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Gabor Maté is a retired B.C. physician who has treated some patients with ayahuasca, known for psychedelic healing powers. He is the author of When the Body Says No: The Cost of Hidden Stress.
Gabor Maté is a retired B.C. physician who has treated some patients with ayahuasca, known for psychedelic healing powers. He is the author of When the Body Says No: The Cost of Hidden Stress.

Gabor Maté

The profound power of an Amazonian plant – and the respect it demands Add to ...

Gabor Maté is a retired B.C. physician who has treated some patients with ayahuasca, known for psychedelic healing powers. He is the author of When the Body Says No: The Cost of Hidden Stress.

As a Western-trained doctor, I have long been aware of modern medicine’s limitations in handling chronic conditions of mind and body. For all our achievements, there are ailments whose ravages we physicians can at best alleviate. In our narrow pursuit of cure, we fail to comprehend the essence of healing.

Thus the popularity of ayahuasca, the Amazonian plant medicine that many Westerners seek out for the healing of physical illness or mental anguish or for a sense of meaning amid the growing alienation in our culture.

Last week’s killing by a Canadian during an ayahuasca ceremony at a Peruvian shamanic centre brought unwelcome but perhaps necessary attention to this mysterious brew.

A holistic understanding informs many aboriginal wisdom teachings. Like all plant-based indigenous practices around the world, the use of ayahuasca arises from a tradition where mind and body are seen as inseparable.

A woman I know was completely immobilized by an often-fatal autoimmune condition. Two years ago, she began to work with ayahuasca. She now moves about independently and with self-reliant authority.

Another, having made more than a dozen suicide attempts, is today animated by energy and hope.

I have witnessed people overcome addiction to substances, sexual compulsion and other self-harming behaviours. Some have found liberation from chronic shame or the mental fog of depression or anxiety.

The plant is not a drug in the Western sense of a compound that attacks pathogens or obliterates pathological tissue. Nor is it a chemical taken chronically to alter the biology of a diseased nervous system. And it is far from being a recreational psychedelic ingested for escapist purposes.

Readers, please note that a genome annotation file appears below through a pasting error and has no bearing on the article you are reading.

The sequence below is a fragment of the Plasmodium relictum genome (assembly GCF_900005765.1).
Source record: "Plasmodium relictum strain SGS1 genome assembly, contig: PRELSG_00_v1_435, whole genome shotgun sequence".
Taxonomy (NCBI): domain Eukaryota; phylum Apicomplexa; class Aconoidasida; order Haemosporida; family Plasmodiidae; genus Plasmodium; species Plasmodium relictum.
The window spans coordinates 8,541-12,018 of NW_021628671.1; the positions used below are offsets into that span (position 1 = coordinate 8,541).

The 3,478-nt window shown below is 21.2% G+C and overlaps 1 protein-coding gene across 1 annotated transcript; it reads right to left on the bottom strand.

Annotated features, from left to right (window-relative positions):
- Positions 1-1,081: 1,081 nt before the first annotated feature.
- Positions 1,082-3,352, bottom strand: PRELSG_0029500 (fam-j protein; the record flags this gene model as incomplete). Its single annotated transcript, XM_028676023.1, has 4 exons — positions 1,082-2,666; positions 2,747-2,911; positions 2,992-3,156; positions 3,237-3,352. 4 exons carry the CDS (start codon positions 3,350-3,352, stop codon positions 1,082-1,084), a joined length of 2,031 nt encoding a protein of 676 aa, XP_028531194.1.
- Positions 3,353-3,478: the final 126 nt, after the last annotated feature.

In its proper ceremonial setting, under compassionate and experienced guidance, the plant – or, as tradition has it, the spirit of the plant – puts people in touch with their repressed pain and trauma, the very factors that drive all dysfunctional mind states. Consciously experiencing our primal pain loosens its hold on us. Thus ayahuasca may achieve in a few sittings what many years of psychotherapy can only aspire to do. People can re-experience long-lost inner qualities such as wholeness, trust, love and a sense of possibility. They quite literally remember themselves.

The unity of mind and body, well-documented by current scientific research, means that such experiential transformation can powerfully affect the hormonal apparatus, the nervous and immune systems and organs such as the brain, the gut and the heart. Hence ayahuasca’s potential healing capacity.

It is not all good news. Ayahuasca can be exploited for financial gain by unscrupulous practitioners or even for the sexual gratification of healers preying on vulnerable clients, most often young women. Such cases are notorious in the ayahuasca world.

Nor is the plant a panacea. Nothing works for everyone. Its very power to penetrate the psyche can awaken deeply repressed hostility and rage. Although ayahuasca-related violence is exceedingly rare – almost unheard of – something like that may have occurred in the recent incident in Peru.

All the more reason, then, to approach ayahuasca with caution, profound respect and only in the right context.

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